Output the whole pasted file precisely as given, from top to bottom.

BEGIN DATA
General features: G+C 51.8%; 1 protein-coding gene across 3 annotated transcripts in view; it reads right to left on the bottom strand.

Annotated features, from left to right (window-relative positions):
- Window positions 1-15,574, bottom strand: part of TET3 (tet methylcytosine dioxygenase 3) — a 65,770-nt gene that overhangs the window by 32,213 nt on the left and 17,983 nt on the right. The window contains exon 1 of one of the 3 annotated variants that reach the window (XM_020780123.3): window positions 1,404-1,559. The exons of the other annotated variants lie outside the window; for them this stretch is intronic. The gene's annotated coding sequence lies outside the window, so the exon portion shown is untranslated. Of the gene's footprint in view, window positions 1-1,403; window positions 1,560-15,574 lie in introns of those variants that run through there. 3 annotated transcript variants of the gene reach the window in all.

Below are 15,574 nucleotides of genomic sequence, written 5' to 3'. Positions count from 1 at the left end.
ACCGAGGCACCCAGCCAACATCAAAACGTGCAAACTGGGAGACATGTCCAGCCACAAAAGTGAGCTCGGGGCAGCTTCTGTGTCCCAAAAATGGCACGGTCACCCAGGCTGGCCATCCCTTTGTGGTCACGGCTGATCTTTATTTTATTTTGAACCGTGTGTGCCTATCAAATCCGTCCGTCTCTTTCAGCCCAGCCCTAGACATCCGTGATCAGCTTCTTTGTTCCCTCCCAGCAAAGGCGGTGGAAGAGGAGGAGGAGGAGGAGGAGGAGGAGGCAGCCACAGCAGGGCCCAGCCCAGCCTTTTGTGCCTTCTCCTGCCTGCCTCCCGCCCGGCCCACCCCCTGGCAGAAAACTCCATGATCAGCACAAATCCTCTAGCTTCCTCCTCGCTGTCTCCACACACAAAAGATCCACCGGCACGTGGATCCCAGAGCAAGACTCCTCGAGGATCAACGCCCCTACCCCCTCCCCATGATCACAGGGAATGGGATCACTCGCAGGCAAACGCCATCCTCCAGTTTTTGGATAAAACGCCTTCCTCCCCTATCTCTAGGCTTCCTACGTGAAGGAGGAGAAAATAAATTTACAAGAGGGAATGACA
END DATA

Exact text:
General features: G+C 51.8%; 1 protein-coding gene across 3 annotated transcripts in view; it reads right to left on the bottom strand.

Annotated features, from left to right (window-relative positions):
- Window positions 1-15,574, bottom strand: part of TET3 (tet methylcytosine dioxygenase 3) — a 65,770-nt gene that overhangs the window by 32,213 nt on the left and 17,983 nt on the right. The window contains exon 1 of one of the 3 annotated variants that reach the window (XM_020780123.3): window positions 1,404-1,559. The exons of the other annotated variants lie outside the window; for them this stretch is intronic. The gene's annotated coding sequence lies outside the window, so the exon portion shown is untranslated. Of the gene's footprint in view, window positions 1-1,403; window positions 1,560-15,574 lie in introns of those variants that run through there. 3 annotated transcript variants of the gene reach the window in all.

Below are 15,574 nucleotides of genomic sequence, written 5' to 3'. Positions count from 1 at the left end.
ACCGAGGCACCCAGCCAACATCAAAACGTGCAAACTGGGAGACATGTCCAGCCACAAAAGTGAGCTCGGGGCAGCTTCTGTGTCCCAAAAATGGCACGGTCACCCAGGCTGGCCATCCCTTTGTGGTCACGGCTGATCTTTATTTTATTTTGAACCGTGTGTGCCTATCAAATCCGTCCGTCTCTTTCAGCCCAGCCCTAGACATCCGTGATCAGCTTCTTTGTTCCCTCCCAGCAAAGGCGGTGGAAGAGGAGGAGGAGGAGGAGGAGGAGGAGGCAGCCACAGCAGGGCCCAGCCCAGCCTTTTGTGCCTTCTCCTGCCTGCCTCCCGCCCGGCCCACCCCCTGGCAGAAAACTCCATGATCAGCACAAATCCTCTAGCTTCCTCCTCGCTGTCTCCACACACAAAAGATCCACCGGCACGTGGATCCCAGAGCAAGACTCCTCGAGGATCAACGCCCCTACCCCCTCCCCATGATCACAGGGAATGGGATCACTCGCAGGCAAACGCCATCCTCCAGTTTTTGGATAAAACGCCTTCCTCCCCTATCTCTAGGCTTCCTACGTGAAGGAGGAGAAAATAAATTTACAAGAGGGAATGACA